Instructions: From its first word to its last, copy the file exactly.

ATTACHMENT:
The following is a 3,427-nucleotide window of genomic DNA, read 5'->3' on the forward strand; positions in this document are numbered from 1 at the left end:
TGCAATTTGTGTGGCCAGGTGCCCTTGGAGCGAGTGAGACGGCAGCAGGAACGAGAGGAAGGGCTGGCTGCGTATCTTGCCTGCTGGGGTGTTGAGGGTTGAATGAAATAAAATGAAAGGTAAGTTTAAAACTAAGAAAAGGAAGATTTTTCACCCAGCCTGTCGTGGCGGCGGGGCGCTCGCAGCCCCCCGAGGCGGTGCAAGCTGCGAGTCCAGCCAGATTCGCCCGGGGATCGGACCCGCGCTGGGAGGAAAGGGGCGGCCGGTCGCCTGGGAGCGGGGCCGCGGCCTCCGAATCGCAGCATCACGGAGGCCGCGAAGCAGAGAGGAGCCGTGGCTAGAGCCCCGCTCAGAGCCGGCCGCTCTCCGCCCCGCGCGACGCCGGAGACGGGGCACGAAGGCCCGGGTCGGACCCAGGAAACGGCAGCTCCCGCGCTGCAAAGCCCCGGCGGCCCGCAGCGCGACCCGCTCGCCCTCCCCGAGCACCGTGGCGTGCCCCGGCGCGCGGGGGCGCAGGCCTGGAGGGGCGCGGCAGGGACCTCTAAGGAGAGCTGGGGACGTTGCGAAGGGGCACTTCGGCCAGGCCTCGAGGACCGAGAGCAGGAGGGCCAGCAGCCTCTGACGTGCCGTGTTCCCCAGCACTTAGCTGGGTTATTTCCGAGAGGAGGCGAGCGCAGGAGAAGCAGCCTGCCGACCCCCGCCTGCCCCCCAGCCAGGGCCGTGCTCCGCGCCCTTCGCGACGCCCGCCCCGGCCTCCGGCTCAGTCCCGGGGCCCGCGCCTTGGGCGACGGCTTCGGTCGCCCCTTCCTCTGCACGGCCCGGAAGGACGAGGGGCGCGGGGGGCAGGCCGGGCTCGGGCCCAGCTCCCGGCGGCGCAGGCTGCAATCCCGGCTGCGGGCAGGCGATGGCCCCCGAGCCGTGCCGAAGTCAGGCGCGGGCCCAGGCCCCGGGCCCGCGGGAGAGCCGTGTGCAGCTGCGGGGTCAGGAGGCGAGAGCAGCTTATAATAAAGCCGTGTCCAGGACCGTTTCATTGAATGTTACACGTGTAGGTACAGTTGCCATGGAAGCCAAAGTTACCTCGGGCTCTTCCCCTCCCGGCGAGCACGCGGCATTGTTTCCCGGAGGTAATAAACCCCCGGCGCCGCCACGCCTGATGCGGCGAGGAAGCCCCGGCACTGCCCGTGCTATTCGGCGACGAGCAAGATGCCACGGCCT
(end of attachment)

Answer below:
The following is a 3,427-nucleotide window of genomic DNA, read 5'->3' on the forward strand; positions in this document are numbered from 1 at the left end:
TGCAATTTGTGTGGCCAGGTGCCCTTGGAGCGAGTGAGACGGCAGCAGGAACGAGAGGAAGGGCTGGCTGCGTATCTTGCCTGCTGGGGTGTTGAGGGTTGAATGAAATAAAATGAAAGGTAAGTTTAAAACTAAGAAAAGGAAGATTTTTCACCCAGCCTGTCGTGGCGGCGGGGCGCTCGCAGCCCCCCGAGGCGGTGCAAGCTGCGAGTCCAGCCAGATTCGCCCGGGGATCGGACCCGCGCTGGGAGGAAAGGGGCGGCCGGTCGCCTGGGAGCGGGGCCGCGGCCTCCGAATCGCAGCATCACGGAGGCCGCGAAGCAGAGAGGAGCCGTGGCTAGAGCCCCGCTCAGAGCCGGCCGCTCTCCGCCCCGCGCGACGCCGGAGACGGGGCACGAAGGCCCGGGTCGGACCCAGGAAACGGCAGCTCCCGCGCTGCAAAGCCCCGGCGGCCCGCAGCGCGACCCGCTCGCCCTCCCCGAGCACCGTGGCGTGCCCCGGCGCGCGGGGGCGCAGGCCTGGAGGGGCGCGGCAGGGACCTCTAAGGAGAGCTGGGGACGTTGCGAAGGGGCACTTCGGCCAGGCCTCGAGGACCGAGAGCAGGAGGGCCAGCAGCCTCTGACGTGCCGTGTTCCCCAGCACTTAGCTGGGTTATTTCCGAGAGGAGGCGAGCGCAGGAGAAGCAGCCTGCCGACCCCCGCCTGCCCCCCAGCCAGGGCCGTGCTCCGCGCCCTTCGCGACGCCCGCCCCGGCCTCCGGCTCAGTCCCGGGGCCCGCGCCTTGGGCGACGGCTTCGGTCGCCCCTTCCTCTGCACGGCCCGGAAGGACGAGGGGCGCGGGGGGCAGGCCGGGCTCGGGCCCAGCTCCCGGCGGCGCAGGCTGCAATCCCGGCTGCGGGCAGGCGATGGCCCCCGAGCCGTGCCGAAGTCAGGCGCGGGCCCAGGCCCCGGGCCCGCGGGAGAGCCGTGTGCAGCTGCGGGGTCAGGAGGCGAGAGCAGCTTATAATAAAGCCGTGTCCAGGACCGTTTCATTGAATGTTACACGTGTAGGTACAGTTGCCATGGAAGCCAAAGTTACCTCGGGCTCTTCCCCTCCCGGCGAGCACGCGGCATTGTTTCCCGGAGGTAATAAACCCCCGGCGCCGCCACGCCTGATGCGGCGAGGAAGCCCCGGCACTGCCCGTGCTATTCGGCGACGAGCAAGATGCCACGGCCT